November 16, 2023
The corn market for the past 3 months has been pretty “blah,” but not so in the soybean market.
During that same 3-month timeframe January soybeans have posted a high of $14.20 on 8/28/23, a low of $12.70 ¼ on October 23 and have rallied as high as $13.98 ½ in the overnight trade on November 15. In that time we have seen daily ranges of 48 ½ cents, 35 ¾ cents and several other 20+ cent daily ranges.
Uncertainty is alive and well in the soybean and soybean products.
What’s behind volatility
We believe there are two leading factors: first the soymeal market. It’s on fire. The front-month December 23 soymeal contract continues to set contract highs amidst a tight U.S. domestic meal market.
Remember that last year Argentina suffered from extremely dry conditions, slashing its soybean production from an expected 51 MMT (million metric tons) in October 2022 (according to USDA’s WASDE) to an estimated 25 MMT reported in the most recent November WASDE report. Argentina is typically the world’s leading exporter of soymeal; however with the drought last year, those exports shifted to other markets like the U.S. and Brazil.
The second factor causing uncertainty in the soybean market is the current weather situation in South America. This year, Argentina is back to a more normal weather pattern and its soybean production is currently pegged to “typical” production levels (around 49 MMT). Brazil is a different story, following last years record crop. Acres in Brazil are forecasted to increase again, but too much rain in southern Brazil is now leading to replant decisions and some of those acres may not go back to soybeans (while areas of northern and central Brazil have been battling drier than normal conditions and as of late, extreme heat).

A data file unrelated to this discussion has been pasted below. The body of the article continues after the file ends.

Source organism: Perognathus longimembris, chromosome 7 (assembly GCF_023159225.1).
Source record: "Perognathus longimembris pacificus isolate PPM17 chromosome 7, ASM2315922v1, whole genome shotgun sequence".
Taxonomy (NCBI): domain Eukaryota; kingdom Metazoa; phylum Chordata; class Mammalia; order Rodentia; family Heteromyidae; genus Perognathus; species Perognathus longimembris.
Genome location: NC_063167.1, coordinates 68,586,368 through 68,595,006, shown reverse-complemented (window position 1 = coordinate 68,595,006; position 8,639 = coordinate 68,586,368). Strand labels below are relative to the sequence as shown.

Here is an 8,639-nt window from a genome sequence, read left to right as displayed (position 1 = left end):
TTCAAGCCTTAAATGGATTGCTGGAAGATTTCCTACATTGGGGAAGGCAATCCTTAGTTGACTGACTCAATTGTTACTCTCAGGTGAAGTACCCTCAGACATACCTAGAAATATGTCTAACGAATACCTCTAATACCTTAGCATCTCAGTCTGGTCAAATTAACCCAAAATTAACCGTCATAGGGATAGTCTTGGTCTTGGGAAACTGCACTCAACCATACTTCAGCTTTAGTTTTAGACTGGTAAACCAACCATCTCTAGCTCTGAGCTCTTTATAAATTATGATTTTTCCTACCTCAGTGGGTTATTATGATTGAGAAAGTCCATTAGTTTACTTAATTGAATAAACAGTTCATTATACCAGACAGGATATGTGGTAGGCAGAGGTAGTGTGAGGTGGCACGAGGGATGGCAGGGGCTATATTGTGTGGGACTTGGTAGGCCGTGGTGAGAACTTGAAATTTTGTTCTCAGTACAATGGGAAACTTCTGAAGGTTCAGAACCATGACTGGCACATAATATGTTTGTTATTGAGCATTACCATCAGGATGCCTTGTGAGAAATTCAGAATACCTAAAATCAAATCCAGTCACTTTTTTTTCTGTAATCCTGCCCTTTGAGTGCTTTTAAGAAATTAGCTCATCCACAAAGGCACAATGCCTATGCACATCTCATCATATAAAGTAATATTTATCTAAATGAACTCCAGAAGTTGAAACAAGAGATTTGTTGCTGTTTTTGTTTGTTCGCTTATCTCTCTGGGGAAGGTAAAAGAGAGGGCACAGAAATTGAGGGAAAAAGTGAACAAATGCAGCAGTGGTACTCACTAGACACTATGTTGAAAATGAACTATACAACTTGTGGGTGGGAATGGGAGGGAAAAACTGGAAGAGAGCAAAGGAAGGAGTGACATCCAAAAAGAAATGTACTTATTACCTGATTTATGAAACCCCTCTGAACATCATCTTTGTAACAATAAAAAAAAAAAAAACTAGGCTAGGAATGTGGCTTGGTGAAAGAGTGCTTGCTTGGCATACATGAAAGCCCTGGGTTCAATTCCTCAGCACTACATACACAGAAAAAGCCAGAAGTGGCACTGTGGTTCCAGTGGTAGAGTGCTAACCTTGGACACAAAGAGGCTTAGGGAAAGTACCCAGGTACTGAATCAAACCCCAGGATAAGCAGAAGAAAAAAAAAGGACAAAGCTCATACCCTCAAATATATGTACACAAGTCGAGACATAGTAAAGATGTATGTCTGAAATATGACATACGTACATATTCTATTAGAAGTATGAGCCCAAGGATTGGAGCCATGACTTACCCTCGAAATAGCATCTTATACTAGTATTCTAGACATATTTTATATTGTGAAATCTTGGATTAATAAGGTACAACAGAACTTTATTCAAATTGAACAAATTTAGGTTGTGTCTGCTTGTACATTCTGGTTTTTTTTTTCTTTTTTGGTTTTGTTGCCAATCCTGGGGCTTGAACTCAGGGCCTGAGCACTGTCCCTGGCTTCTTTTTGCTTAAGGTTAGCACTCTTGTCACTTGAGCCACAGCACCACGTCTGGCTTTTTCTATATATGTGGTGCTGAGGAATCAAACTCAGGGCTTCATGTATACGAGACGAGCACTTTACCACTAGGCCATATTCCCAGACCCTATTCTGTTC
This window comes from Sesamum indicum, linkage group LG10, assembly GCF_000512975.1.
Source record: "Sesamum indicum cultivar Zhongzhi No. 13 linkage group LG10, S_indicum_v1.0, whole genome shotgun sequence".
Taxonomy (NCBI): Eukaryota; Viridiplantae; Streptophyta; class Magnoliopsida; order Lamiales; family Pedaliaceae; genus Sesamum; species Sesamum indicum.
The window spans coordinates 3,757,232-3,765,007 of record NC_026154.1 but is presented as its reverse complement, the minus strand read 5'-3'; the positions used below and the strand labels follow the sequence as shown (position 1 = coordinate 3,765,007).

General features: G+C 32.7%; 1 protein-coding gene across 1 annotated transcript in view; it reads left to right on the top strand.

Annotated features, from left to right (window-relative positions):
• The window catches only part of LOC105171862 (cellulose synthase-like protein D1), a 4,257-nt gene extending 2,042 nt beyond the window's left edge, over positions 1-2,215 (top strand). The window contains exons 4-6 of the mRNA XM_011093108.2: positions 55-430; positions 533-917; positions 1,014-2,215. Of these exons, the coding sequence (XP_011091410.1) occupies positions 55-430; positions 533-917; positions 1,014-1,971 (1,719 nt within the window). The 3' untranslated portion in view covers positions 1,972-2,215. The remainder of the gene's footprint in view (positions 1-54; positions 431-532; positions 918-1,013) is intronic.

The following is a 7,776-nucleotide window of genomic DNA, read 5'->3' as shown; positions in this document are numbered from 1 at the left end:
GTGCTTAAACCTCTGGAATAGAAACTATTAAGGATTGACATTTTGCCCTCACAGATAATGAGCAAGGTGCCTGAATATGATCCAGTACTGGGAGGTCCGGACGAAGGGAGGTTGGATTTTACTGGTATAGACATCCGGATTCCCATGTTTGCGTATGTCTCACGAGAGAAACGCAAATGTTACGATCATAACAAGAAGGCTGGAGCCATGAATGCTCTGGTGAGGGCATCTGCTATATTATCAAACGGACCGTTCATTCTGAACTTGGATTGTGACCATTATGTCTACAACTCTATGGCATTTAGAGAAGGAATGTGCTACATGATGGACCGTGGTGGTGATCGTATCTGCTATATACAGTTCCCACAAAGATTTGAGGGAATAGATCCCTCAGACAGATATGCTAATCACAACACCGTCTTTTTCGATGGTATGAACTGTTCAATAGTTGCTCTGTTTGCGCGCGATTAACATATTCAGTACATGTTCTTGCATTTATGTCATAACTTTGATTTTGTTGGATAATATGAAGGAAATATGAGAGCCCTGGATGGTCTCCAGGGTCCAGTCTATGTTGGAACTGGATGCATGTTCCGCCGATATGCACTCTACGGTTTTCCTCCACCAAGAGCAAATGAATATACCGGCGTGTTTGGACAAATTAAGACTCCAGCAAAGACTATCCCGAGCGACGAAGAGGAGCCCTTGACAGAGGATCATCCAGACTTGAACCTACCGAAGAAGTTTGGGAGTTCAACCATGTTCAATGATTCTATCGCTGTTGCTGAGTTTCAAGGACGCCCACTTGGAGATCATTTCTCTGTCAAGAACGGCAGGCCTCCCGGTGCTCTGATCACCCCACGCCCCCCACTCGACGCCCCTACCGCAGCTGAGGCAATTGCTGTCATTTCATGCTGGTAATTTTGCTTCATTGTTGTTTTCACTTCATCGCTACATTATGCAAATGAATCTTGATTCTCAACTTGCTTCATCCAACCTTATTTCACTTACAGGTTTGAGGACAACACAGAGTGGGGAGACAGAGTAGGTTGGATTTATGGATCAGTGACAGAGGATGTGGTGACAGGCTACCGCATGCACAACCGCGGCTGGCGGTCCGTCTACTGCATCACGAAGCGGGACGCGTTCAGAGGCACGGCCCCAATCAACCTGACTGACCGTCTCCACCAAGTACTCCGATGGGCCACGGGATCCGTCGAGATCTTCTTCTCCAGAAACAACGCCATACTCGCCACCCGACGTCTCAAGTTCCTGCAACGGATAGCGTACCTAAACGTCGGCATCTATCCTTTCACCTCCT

Is it enough to be bullish?
With all that information it is easy to be bullish soybeans, and rightfully so. The key is to keep a level head about price potential. Keep in mind a few things regarding the world soybean balance sheet. World production at this moment is expected to be slightly above 400 MMT, roughly 28 MMT higher than the 2022/23 crop year, a record high for soybean production.
All this increase in production is occurring as the demand for seed oils is booming. Demand is also expected to improve to 383.68 MMT in 23/24, nearly a 14 MMT increase from last year.
There are a lot of numbers there to crunch and at the end of the day it all comes down to the weather. But when does the weather “really” matter? The answer: all of the time! The impact that South America weather has on soybean prices will be more of a formula that gets computed over the course of the next 2 months, rather than a snapshot in time. When it comes to marketing your crop, an established floor with some flexibility is advised moving forward.
If you have questions, please don’t hesitate to call me directly at 701-987-6009 or anyone with the AgMarket.Net team at 844-4AG-MRKT.
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